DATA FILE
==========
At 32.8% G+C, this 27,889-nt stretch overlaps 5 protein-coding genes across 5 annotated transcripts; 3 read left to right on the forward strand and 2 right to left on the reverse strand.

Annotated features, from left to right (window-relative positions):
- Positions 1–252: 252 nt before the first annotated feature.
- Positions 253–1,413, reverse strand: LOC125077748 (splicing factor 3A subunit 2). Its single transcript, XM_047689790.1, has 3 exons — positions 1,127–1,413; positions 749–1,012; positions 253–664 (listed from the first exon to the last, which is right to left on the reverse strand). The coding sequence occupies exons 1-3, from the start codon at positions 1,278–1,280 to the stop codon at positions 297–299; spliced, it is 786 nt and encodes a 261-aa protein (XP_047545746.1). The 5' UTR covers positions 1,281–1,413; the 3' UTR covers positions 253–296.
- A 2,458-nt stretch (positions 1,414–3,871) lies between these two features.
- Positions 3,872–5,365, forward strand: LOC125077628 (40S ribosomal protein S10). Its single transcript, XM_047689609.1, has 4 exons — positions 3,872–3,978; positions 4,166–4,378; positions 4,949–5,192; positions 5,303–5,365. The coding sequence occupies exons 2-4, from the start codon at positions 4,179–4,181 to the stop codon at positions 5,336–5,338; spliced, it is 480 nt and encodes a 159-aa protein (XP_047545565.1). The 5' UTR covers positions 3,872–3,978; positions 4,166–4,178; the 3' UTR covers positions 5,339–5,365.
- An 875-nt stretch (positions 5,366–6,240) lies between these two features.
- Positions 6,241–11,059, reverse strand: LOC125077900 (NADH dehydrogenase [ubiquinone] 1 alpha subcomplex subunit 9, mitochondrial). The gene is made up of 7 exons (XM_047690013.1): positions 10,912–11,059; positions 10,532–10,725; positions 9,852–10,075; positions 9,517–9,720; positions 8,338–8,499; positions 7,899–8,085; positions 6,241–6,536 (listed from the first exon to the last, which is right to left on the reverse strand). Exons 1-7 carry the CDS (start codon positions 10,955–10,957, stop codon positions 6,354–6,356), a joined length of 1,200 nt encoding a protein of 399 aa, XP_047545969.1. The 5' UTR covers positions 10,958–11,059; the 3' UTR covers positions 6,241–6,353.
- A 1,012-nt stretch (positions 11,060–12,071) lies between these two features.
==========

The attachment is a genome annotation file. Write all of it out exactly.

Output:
At 32.8% G+C, this 27,889-nt stretch overlaps 5 protein-coding genes across 5 annotated transcripts; 3 read left to right on the forward strand and 2 right to left on the reverse strand.

Annotated features, from left to right (window-relative positions):
- Positions 1–252: 252 nt before the first annotated feature.
- Positions 253–1,413, reverse strand: LOC125077748 (splicing factor 3A subunit 2). Its single transcript, XM_047689790.1, has 3 exons — positions 1,127–1,413; positions 749–1,012; positions 253–664 (listed from the first exon to the last, which is right to left on the reverse strand). The coding sequence occupies exons 1-3, from the start codon at positions 1,278–1,280 to the stop codon at positions 297–299; spliced, it is 786 nt and encodes a 261-aa protein (XP_047545746.1). The 5' UTR covers positions 1,281–1,413; the 3' UTR covers positions 253–296.
- A 2,458-nt stretch (positions 1,414–3,871) lies between these two features.
- Positions 3,872–5,365, forward strand: LOC125077628 (40S ribosomal protein S10). Its single transcript, XM_047689609.1, has 4 exons — positions 3,872–3,978; positions 4,166–4,378; positions 4,949–5,192; positions 5,303–5,365. The coding sequence occupies exons 2-4, from the start codon at positions 4,179–4,181 to the stop codon at positions 5,336–5,338; spliced, it is 480 nt and encodes a 159-aa protein (XP_047545565.1). The 5' UTR covers positions 3,872–3,978; positions 4,166–4,178; the 3' UTR covers positions 5,339–5,365.
- An 875-nt stretch (positions 5,366–6,240) lies between these two features.
- Positions 6,241–11,059, reverse strand: LOC125077900 (NADH dehydrogenase [ubiquinone] 1 alpha subcomplex subunit 9, mitochondrial). The gene is made up of 7 exons (XM_047690013.1): positions 10,912–11,059; positions 10,532–10,725; positions 9,852–10,075; positions 9,517–9,720; positions 8,338–8,499; positions 7,899–8,085; positions 6,241–6,536 (listed from the first exon to the last, which is right to left on the reverse strand). Exons 1-7 carry the CDS (start codon positions 10,955–10,957, stop codon positions 6,354–6,356), a joined length of 1,200 nt encoding a protein of 399 aa, XP_047545969.1. The 5' UTR covers positions 10,958–11,059; the 3' UTR covers positions 6,241–6,353.
- A 1,012-nt stretch (positions 11,060–12,071) lies between these two features.